- ThinkHost uses solar and wind power. Their employees telecommute to further cut any potential emissions. They use a FreeBSD (think Unix) server. Hosting starts at $7.95 per month.
- RackSpace doesn’t push the green aspect of their business like the others do. I’m not sure they even use green power. However, they do plant a tree for every server sold and that’s worth mentioning.
- Sustainable Websites uses 100% wind power. They utilize Red Hat Linux and CentOS to power their servers. Plans start at $10/month.
If you’re a green web host seeking a little free advertising, let me know. This site gets around 30 hits a day so its reasonable advertising. I know that there must be more than four green hosts on the Internet, I just can’t find them.
Probably the easiest way to still thoroughly learn Linux is just to pick up a good ole book. The Chengdu University of Technology hosts an FTP server with a couple dozen Linux, Unix, and programming books available. Homelinux.org also allows you download up to 20 ebooks per day. They are almost all PDFs for easy viewing.
The motherboard found in the gPC is now available in a developers kit. This kit basically just includes the board and a gOS disk to get you started. LinuxDevices has a full run down on what this board has to offer.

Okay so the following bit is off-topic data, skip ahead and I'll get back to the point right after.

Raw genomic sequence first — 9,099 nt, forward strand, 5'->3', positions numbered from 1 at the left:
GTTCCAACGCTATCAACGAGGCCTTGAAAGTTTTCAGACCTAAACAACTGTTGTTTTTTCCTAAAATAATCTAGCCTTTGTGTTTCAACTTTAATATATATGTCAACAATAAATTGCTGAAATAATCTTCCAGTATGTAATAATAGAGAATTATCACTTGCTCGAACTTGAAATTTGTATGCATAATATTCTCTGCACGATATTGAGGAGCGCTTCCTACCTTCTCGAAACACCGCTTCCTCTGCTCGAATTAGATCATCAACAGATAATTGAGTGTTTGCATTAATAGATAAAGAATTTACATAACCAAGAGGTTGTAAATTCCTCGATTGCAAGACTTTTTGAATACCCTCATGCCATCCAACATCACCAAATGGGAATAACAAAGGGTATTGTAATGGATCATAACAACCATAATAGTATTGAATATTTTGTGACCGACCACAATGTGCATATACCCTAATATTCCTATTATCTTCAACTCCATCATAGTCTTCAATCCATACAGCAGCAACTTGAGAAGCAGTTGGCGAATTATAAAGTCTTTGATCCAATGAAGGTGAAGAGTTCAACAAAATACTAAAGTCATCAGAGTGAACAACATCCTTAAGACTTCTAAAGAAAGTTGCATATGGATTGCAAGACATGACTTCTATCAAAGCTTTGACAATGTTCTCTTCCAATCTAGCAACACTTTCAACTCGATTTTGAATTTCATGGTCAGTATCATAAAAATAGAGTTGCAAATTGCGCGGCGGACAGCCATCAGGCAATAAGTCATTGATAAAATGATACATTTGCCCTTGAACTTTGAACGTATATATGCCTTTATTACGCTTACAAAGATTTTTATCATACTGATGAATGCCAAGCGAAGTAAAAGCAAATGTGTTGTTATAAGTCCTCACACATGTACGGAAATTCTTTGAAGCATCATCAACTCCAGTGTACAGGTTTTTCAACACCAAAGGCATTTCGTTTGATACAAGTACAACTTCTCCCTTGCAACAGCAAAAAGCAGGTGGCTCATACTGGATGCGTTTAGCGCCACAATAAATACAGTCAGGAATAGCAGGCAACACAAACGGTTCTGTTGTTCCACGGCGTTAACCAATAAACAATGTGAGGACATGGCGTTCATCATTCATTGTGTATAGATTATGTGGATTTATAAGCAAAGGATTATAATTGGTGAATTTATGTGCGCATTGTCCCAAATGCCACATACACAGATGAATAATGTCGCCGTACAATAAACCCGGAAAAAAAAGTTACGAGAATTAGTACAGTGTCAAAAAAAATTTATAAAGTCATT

While this may have a slow processor, the system still takes 2GB DDRII RAM. Video is integrated but you can one PCI slot available. Someone wanting to crank out a little more speed here does have serious options. Stick 2 GB RAM in it and throw in a decent graphics card, you’ll probably get a fairly responsive system even under Gnome or KDE.
On the other hand, the Via C7-D integrated process found on this system draws a max 20 watts under load. Compare that with my Athlon 64 with pulls some 59 watts or new higher end processors that pull 85 watts or more. Even for low end processors, the Celeron still takes 86 watts in most cases. This makes the Via or even the gPC an interesting possibility for a lot of uses. Imagine setting this as a terminal in libraries or putting these in schools. Even placing one in your home for your regular Internet browsing (because I know you leave it on all the time) and keep a separate machine for gaming turned off but for when you need it. There could be some massive energy savings.
Interesting side note I picked up from LinuxDevices: gOS was started by Everex, the PC manufacturer. Though I suspected there was more to play in all this than an unknown distro suddenly getting attention, it helps when the PC maker develops its own distro (or in this case, modded Ubuntu for its purposes). I’m still disappointed though. When I checked Everex’s site, the gPC remains the only system running any form of Linux. They still have my respect for making a line of energy efficient systems.
LinuxAppFinder has a piece on how to rip your DVD movies to MPEG4 with k9copy. The author claims that k9copy ripped the movies with less errors and had better features than dvd::rip. Now if I could just find a good way to burn my movies back to DVD. Any suggestions?
LinuxAppFinder is also great if you’re just looking for an alternative to a Windows or Mac program.
Happy Thanksgiving everyone. I will try to overlook how I could dub today “The Beginning of the End for Natives” Day. Or why this country is conservative. Alas, let me eat my tofurkey and potatoes.